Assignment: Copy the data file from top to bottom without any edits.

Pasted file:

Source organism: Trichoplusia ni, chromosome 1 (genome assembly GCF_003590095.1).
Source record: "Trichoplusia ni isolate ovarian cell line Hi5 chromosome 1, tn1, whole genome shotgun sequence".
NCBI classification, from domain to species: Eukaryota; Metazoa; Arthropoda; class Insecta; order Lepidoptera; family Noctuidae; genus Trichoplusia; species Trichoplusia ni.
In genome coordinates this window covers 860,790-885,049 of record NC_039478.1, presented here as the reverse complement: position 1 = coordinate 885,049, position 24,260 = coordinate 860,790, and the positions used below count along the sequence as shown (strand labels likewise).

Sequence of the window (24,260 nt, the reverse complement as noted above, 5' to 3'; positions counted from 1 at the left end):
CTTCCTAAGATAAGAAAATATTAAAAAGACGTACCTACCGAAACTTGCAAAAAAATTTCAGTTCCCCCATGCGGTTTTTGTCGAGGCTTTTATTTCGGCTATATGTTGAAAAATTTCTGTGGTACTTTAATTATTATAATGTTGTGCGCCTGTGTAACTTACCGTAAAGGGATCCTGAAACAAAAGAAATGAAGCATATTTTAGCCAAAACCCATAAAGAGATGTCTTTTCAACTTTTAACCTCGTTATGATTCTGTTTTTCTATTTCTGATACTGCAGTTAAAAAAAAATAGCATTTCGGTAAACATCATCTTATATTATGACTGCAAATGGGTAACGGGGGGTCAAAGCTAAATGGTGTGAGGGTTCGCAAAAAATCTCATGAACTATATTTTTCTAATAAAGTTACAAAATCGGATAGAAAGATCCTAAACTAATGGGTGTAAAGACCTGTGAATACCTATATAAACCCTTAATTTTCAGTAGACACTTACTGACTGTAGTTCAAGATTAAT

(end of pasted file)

Source organism: Trichoplusia ni, chromosome 1 (genome assembly GCF_003590095.1).
Source record: "Trichoplusia ni isolate ovarian cell line Hi5 chromosome 1, tn1, whole genome shotgun sequence".
NCBI classification, from domain to species: Eukaryota; Metazoa; Arthropoda; class Insecta; order Lepidoptera; family Noctuidae; genus Trichoplusia; species Trichoplusia ni.
In genome coordinates this window covers 860,790-885,049 of record NC_039478.1, presented here as the reverse complement: position 1 = coordinate 885,049, position 24,260 = coordinate 860,790, and the positions used below count along the sequence as shown (strand labels likewise).

Sequence of the window (24,260 nt, the reverse complement as noted above, 5' to 3'; positions counted from 1 at the left end):
CTTCCTAAGATAAGAAAATATTAAAAAGACGTACCTACCGAAACTTGCAAAAAAATTTCAGTTCCCCCATGCGGTTTTTGTCGAGGCTTTTATTTCGGCTATATGTTGAAAAATTTCTGTGGTACTTTAATTATTATAATGTTGTGCGCCTGTGTAACTTACCGTAAAGGGATCCTGAAACAAAAGAAATGAAGCATATTTTAGCCAAAACCCATAAAGAGATGTCTTTTCAACTTTTAACCTCGTTATGATTCTGTTTTTCTATTTCTGATACTGCAGTTAAAAAAAAATAGCATTTCGGTAAACATCATCTTATATTATGACTGCAAATGGGTAACGGGGGGTCAAAGCTAAATGGTGTGAGGGTTCGCAAAAAATCTCATGAACTATATTTTTCTAATAAAGTTACAAAATCGGATAGAAAGATCCTAAACTAATGGGTGTAAAGACCTGTGAATACCTATATAAACCCTTAATTTTCAGTAGACACTTACTGACTGTAGTTCAAGATTAAT